Forget bookmarks: Web content managers allow you to create your own personal, searchable cache of web pages.
This makes them ideal alternatives to the wimpy bookmark/favorites utilities offered by most browsers. The problem with bookmarks is that over time, once you’ve saved hundreds or thousands, it’s easy to forget what a page is about, or why you bookmarked it. Worse, bookmarks break the moment content is removed or gets shifted from its original location.
Web content managers solve this problem by saving pages, either in a local data store on your own computer, or in Furl’s case, on a remote server that’s accessible from any net-connected computer.
I’ve run favorable reviews of several web content managers, including Furl, Onfolio, Seruku and SurfSaver. All of these programs perform the same basic function — they save copies of web pages to a permanent store, providing search and browse capabilities to help you find them once again.
While researching my upcoming book I came across a new (to me) web content manager that has quickly become indispensable. ContentSaver is a desktop based application that has two parts: A toolbar for Internet Explorer used to capture and annotate content, and an Outlook-like program used to search and review your own personal stash of web pages.
ContentSaver provides similar features and functions to the web content managers mentioned above. You can save entire web pages, or selected parts (snippets, images, URLs, etc.). You can also annotate saved content with your own metadata to facilitate later searching.
What sets ContentSaver apart is that it’s quite fast, both in the saving and searching phases. And its search capabilities are first-rate — especially if you take advantage of the metadata tools provided with the program, which let you store all manner of attributes that have meaning specifically to you.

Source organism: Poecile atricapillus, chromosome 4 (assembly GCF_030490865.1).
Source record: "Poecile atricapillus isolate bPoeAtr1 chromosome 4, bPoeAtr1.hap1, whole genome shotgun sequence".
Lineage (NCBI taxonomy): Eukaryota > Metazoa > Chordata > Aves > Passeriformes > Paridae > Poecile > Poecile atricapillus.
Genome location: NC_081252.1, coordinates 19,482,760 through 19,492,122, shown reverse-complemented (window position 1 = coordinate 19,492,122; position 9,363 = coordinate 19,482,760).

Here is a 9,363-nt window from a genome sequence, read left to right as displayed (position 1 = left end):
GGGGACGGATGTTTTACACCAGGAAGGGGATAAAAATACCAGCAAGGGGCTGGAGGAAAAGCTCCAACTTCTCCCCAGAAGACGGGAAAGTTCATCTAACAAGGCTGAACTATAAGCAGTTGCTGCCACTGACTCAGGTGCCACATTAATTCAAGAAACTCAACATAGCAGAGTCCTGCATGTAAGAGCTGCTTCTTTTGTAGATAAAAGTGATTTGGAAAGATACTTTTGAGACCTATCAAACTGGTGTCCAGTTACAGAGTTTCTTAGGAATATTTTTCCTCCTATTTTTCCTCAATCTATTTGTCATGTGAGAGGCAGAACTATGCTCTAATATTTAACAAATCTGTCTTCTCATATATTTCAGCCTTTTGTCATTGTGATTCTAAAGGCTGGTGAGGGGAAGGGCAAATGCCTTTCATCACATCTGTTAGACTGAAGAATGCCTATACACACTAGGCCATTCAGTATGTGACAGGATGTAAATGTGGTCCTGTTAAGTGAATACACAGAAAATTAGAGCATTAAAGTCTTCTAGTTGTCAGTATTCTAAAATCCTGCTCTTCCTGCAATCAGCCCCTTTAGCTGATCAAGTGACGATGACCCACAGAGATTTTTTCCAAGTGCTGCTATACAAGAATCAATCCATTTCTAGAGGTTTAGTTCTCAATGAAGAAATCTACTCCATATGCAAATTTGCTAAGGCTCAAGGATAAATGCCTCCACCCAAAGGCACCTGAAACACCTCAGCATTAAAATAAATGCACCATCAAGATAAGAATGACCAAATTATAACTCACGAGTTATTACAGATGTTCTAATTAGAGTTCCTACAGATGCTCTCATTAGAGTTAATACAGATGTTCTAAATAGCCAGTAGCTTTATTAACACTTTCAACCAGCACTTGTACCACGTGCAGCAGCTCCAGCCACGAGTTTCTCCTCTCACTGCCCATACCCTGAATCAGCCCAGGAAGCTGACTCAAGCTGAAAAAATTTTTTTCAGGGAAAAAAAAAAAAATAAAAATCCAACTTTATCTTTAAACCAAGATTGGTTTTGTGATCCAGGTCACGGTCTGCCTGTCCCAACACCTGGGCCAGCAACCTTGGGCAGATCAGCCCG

The toolbar has two buttons — “save” captures the page you’re viewing to the “new documents” folder with one click. “File and save” gives you more control, allowing you to specify a folder where the document should be saved — even allowing you to create a new folder on the fly.
There’s also a nifty “save multiple pages” button that I use constantly. Click this button, and the program saves not just the page you’re viewing, but all of the pages linked from that page, automatically, without the need to open each one individually in your browser. This is a fantastic time saver.
Like Onfolio, you can open up your saved folders in an explorer pane and navigate your saved content from within Internet Explorer. But I prefer the stand-alone ContentSaver application that works like Outlook, showing your saved folder structure in the left pane, an Explorer-like pane with full filename details in the top pane and a web page display in the bottom pane. This format lets you browse saved web pages just like you browse your email.
ContentSaver also has strong sharing capabilities. You can export to Microsoft word, or create a standalone “presentation” from your saved content that can be emailed to a colleague. You can also restore saved content to its original format with a single click.
If you’re looking for an industrial strength replacement for your bookmarks or favorites, ContentSaver is an excellent choice. It’s also a great tool for anyone that makes presentations where you need to show web sites. Capture all of your screens ahead of time and you won’t need a live internet connection to display web sites.
30 day free trial; $US 39.90 to buy
Requires Windows 98 or higher and Microsoft Internet Explorer 5.01 or higher.
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